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Bad-Code Blues
Don Parker, 2008-07-08

The current state of secure software development by corporations both large and small is a mess.

We are still cursed with half-baked software, and as a result, a never ending stream of vulnerabilities. Secure coding practices and active quality assurance (QA) efforts are now more mainstream, but that still hasn’t made much of a dent.

Today’s Internet experience is marred by the ever present threat of the malicious hacker, and what gives these malicious hackers the ability to compromise a computer is quite simply poorly written code. The prevalence of insecure programs has reached epidemic proportions. Take a look at the full disclosure lists and other sites which host exploit code repositories. While you may find that not every exploit on such sites affects enterprise applications it does point to a disturbing trend in shoddy coding and of complacency on the part of software vendors.

Software vendors need to realize that they must begin exercising due diligence when producing their software products. Microsoft dedicated itself to secure development practices some years ago, yet its developers are still taking months to fix reported vulnerabilities. If an industry giant like Microsoft cannot get a grip, it really does not bode well for the rest of the industry.

While many companies make a passing attempt at improving their software products all too often other pressures win out. Software companies that will delay a products launch for the sake of a code audit, third-party threat testing, or an extended quality-assurance (QA) cycle are few and far between. Sadly, the secure development life cycle (SDLC) is not always adhered to by the software vendors, and the first casualty in this process is typically quality assurance.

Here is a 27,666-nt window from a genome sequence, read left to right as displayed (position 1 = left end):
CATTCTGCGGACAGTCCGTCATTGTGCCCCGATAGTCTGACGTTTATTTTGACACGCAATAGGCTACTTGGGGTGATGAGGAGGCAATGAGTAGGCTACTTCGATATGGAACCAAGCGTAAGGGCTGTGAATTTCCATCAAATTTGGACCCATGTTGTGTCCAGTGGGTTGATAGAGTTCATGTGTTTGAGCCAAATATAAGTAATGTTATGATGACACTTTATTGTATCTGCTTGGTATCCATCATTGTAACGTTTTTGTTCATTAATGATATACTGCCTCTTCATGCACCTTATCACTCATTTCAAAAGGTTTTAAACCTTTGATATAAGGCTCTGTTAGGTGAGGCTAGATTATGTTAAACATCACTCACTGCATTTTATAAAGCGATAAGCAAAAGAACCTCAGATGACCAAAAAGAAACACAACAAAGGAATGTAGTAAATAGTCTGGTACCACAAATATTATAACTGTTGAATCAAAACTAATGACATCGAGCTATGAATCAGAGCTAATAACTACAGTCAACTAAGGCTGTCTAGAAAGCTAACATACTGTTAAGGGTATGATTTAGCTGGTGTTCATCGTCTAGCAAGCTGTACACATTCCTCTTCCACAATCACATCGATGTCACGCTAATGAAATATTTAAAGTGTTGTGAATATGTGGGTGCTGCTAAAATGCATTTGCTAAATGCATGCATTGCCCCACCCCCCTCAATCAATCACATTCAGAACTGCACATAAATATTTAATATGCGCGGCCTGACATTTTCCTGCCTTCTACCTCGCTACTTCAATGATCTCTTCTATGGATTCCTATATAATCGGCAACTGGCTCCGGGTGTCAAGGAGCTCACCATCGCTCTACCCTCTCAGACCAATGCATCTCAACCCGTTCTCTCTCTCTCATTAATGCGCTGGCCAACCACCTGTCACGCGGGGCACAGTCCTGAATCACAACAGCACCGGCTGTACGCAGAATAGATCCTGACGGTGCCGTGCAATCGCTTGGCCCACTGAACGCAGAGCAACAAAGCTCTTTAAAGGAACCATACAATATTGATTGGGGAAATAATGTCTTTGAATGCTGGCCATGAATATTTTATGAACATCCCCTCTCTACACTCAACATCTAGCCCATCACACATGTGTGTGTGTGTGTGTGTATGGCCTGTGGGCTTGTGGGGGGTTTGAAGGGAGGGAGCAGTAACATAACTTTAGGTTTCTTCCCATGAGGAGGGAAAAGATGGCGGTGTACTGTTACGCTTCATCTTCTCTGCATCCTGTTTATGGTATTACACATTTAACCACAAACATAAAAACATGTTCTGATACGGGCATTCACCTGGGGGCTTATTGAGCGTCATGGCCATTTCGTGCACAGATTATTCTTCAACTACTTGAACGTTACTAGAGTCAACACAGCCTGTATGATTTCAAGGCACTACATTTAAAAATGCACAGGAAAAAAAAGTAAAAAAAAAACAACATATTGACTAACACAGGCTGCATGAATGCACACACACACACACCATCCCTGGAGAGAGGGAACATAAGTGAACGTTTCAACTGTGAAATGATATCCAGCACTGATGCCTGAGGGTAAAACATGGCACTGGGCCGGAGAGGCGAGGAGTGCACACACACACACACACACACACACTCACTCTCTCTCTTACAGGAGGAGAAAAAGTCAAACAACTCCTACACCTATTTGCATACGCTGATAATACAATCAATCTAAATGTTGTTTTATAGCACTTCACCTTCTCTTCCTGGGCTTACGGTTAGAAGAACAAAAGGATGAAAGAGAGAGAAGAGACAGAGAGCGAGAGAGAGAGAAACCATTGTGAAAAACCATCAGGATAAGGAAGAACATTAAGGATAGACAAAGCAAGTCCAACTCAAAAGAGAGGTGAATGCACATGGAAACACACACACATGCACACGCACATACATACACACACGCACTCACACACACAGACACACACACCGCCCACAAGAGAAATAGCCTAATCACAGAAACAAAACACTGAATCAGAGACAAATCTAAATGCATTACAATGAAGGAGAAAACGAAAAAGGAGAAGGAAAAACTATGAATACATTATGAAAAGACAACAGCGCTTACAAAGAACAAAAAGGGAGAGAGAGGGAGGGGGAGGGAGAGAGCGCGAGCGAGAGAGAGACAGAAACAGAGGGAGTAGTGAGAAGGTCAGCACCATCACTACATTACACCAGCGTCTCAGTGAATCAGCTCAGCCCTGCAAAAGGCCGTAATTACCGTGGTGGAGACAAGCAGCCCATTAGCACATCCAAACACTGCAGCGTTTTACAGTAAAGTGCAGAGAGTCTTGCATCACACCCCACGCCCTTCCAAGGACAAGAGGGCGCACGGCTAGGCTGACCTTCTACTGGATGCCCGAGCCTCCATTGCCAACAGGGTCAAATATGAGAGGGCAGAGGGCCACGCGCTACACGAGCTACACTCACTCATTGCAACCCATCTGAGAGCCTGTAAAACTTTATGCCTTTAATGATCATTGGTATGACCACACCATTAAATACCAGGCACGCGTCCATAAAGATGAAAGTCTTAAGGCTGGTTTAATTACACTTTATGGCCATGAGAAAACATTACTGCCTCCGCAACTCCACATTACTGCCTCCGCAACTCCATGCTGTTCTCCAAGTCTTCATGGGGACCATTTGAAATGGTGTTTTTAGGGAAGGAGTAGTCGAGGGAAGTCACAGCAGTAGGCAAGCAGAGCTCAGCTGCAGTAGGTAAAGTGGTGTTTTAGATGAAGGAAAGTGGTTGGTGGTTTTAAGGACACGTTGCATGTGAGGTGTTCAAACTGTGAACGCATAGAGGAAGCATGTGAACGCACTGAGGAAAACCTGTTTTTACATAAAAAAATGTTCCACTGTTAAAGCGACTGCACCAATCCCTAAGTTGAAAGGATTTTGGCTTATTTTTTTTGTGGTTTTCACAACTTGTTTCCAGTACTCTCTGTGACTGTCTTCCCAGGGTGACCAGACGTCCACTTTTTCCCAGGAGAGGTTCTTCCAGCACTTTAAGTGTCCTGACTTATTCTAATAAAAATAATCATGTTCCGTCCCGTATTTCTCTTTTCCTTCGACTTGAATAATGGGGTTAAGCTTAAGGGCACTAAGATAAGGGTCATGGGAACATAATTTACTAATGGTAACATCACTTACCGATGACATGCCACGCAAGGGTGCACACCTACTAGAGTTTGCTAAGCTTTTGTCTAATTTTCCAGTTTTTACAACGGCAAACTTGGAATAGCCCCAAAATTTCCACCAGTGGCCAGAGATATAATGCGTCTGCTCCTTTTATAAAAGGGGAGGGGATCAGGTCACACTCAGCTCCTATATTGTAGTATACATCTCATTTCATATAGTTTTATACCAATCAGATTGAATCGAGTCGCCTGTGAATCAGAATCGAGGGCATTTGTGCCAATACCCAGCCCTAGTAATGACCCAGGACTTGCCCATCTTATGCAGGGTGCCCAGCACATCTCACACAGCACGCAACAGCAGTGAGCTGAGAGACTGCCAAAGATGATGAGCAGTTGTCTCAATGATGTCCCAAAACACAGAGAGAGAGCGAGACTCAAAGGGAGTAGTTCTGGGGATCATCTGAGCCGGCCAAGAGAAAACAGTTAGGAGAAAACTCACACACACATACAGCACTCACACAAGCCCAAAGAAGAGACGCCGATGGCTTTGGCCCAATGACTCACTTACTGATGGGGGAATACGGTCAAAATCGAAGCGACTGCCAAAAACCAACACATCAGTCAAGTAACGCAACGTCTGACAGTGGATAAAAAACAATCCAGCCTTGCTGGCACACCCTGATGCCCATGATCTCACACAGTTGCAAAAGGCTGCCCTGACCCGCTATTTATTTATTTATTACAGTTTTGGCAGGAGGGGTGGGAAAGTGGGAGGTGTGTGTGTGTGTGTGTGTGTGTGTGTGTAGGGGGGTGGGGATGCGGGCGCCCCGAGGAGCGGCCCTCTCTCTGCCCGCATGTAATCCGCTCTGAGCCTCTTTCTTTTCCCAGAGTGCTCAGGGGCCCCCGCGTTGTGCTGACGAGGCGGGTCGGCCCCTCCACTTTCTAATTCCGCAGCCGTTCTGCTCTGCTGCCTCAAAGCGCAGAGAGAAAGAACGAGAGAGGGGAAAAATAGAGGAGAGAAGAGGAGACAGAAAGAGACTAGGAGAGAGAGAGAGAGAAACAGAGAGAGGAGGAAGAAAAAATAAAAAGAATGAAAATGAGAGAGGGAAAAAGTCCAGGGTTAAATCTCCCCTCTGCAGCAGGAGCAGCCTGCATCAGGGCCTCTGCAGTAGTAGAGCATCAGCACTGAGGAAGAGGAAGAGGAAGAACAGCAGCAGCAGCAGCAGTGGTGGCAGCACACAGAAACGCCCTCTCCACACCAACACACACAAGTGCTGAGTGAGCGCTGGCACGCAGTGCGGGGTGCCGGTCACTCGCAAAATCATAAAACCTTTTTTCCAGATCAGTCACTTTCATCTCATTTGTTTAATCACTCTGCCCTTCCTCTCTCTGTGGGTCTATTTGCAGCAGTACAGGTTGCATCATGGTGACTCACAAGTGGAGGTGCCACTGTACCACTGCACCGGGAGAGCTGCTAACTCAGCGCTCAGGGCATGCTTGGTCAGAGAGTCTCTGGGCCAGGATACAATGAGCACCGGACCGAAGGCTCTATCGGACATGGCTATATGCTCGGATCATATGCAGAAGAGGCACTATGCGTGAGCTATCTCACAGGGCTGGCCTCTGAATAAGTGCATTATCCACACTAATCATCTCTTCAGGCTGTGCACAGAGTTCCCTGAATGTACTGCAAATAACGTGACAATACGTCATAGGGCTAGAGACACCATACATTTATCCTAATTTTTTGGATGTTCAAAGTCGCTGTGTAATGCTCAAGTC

This is just one of the more obvious failings on the part of the software vendors. Others are not so obvious.

Many have said that it is realistically impossible to expect a human to generate perfect code. Even more so, once a software program's code tree begins to number in the hundreds of thousands of lines of code. Some people believe the answer is to use programs which will perform automated code audits. Yet, this is not a comprehensive solution. While these tools often catch some low-hanging fruit, they are still labor intensive and also have one big downside -- a high false-positive rate.

Despite the claims and tough-to-corroborate statistics of vendors who sell such code-auditing programs, a hybrid approach to securing program code is best. A preferred method of the security professional is to disassemble a program and look for bugs in it, a technique known as black-box testing. One advantage of this type of audit is that it does not require access to the source code, but only to the program. It is, however, a very time consuming process and requires a high degree of skill.

Yet, this method is likely how most of the full-disclosure lists today get populated with the never ending series of exploits. One can, and many often do, combine this method with source code auditing tools if they have access to the source code.